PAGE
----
Lecture Topology II

4 hours lecture + 2 hours exercise session

Marc Kegel

Winter term 2021/2022

Lecture: Tuesdays, 15:15-16:45 in room 1.013, RUD 25 and Fridays, 11:10-12:40 in room 3.007, RUD 25
Veranstaltungsnummer: 3314429
First lecture: 19.10.2021

Exercise session (by Shubham Dwivedi): Wednesdays, 15:00-16:30 in room 1304, RUD 26
Veranstaltungsnummer: 33144291
First exercise session: 20.10.2021

Office hours / further discussion: after the lectures


Content: This is the continuation of the lecture Topology I from the summer term. It is aimed at the audience of that lecture and other interested students with a basic knowledge of topology. In the beginning of the course we will recall the basics on homology theory and CW-complexes and their applications from last semesters lecture. Then we will dualize homology theory, yielding the concept of cohomology groups. At a first glance cohomology does not carry more information than homology but in a closer look we will identify an additional ring structure on the cohomology groups not present in homology. We will further investigate a particularly friendly class of topological spaces, the so-called manifolds, spaces which are locally homeomorphic to Euclidean space. For manifolds, there is the so-called Poincaré duality which relates homology and cohomology much closer. At the end of the lecture we will deal with higher homotopy groups and their relations to homology and cohomology.

Prerequisites: Prerequisites are the introductory lectures (Analysis I, II and Linear Algebra I, II), elementary algebra (groups, homomorphisms, rings, etc.), and the lecture Topology I (in particular the fundamental group and basics of homology theory).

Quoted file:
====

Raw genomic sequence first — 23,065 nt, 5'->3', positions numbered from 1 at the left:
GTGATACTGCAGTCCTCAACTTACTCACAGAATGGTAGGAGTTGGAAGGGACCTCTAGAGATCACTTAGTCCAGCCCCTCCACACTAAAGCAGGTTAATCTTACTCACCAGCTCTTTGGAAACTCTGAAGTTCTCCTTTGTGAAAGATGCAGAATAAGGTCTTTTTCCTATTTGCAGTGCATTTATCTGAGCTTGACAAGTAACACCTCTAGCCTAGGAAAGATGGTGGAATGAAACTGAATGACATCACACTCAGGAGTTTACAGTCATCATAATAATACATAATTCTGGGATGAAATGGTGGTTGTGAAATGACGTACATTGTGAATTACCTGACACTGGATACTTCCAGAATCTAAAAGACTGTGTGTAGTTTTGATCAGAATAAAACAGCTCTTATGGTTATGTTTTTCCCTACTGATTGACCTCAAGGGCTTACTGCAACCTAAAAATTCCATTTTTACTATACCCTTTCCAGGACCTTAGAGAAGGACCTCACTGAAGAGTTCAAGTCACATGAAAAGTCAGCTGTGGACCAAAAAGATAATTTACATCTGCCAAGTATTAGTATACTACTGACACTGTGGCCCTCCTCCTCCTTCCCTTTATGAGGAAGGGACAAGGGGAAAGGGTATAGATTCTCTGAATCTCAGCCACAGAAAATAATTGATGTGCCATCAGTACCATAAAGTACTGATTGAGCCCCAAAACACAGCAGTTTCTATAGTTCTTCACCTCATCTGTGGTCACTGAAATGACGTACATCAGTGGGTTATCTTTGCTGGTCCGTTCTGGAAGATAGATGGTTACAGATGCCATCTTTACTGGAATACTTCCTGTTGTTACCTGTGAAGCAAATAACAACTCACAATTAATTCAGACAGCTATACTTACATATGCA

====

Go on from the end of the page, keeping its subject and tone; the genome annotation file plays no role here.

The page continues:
Exam: The exam will take place at Monday, 21. February 2022, 10:00-12:00, at RUD 26, 1`304.
Second exam: The second exam will take place at Tuesday, 5. April 2022, 10:00-12:00, at RUD 26, 1`304.
Criterion for admission to the final examination: For this lecture an admission restriction to the final examination is unfortunately not permitted. Nevertheless, I would like to encourage you to regularly work on the exercise sheets. I recommend taking the exam if at least 50% of the exercises have been solved correctly.

Exercise sheets:
Sheet 1 (pdf)
Sheet 2 (pdf) Shubham has written solutions to Exercise 4 and the bonus exercise. I suggest verifying in detail that the map induced by H is really continuous, where H is the map that was used to show that the cone is contractible.
Sheet 3 (pdf)
Sheet 4 (pdf)
Sheet 5 (pdf)
Sheet 6 (pdf)
Sheet 7 (pdf)
Sheet 8 (pdf)
Sheet 9 (pdf)
Sheet 10 (pdf)
Sheet 11 (pdf) Shubham has written solutions to Exercise 3(c). Note, that you can also use directly Corollary 6.8.(2) to deduce that g induces a non-trivial map on first cohomology.
Sheet 12 (pdf)
Sheet 13 (pdf)
Sheet 14 (pdf)
Sheet 15 (pdf)

Table of Contents:

1. Categories and Functors

2. Homotopy groups:
2.1. Definition, functoriality and first computations
2.2. Homotopy groups of spheres
2.3. Relative homotopy groups and the long exact sequence of a pair
2.4. The Hopf fibration and the long exact sequence of a fibration

Revision: Manifolds and simplicial homology:
R.1. Manifolds
R.2. The connected sum
R.3. Classification of surfaces
R.4. Simplicial complexes
R.5. A proof sketch for the classification theorem of surfaces
R.6. Simplicial homology
R.7. The degree of a map

3. Singular homology:
3.1. Definition and functoriality
3.2. Relative homology groups
3.3. The long exact sequence of a pair
3.4. Excision
3.5. The Jordan-Brouwer splitting theorem
3.6. The Eilenberg-Steenrod axioms

4. Cellular homology:
4.1. CW complexes
4.2. Cellular homology groups
4.3. Equivalence of cellular homology and singular homology
4.4. The local degree of a map
4.5. More on Whitehead's and Hurewicz's theorems

5. Homology with coefficients
5.1. Tensor products
5.2. Homology with coefficients
5.3. The Tor functor and the universal coefficient theorem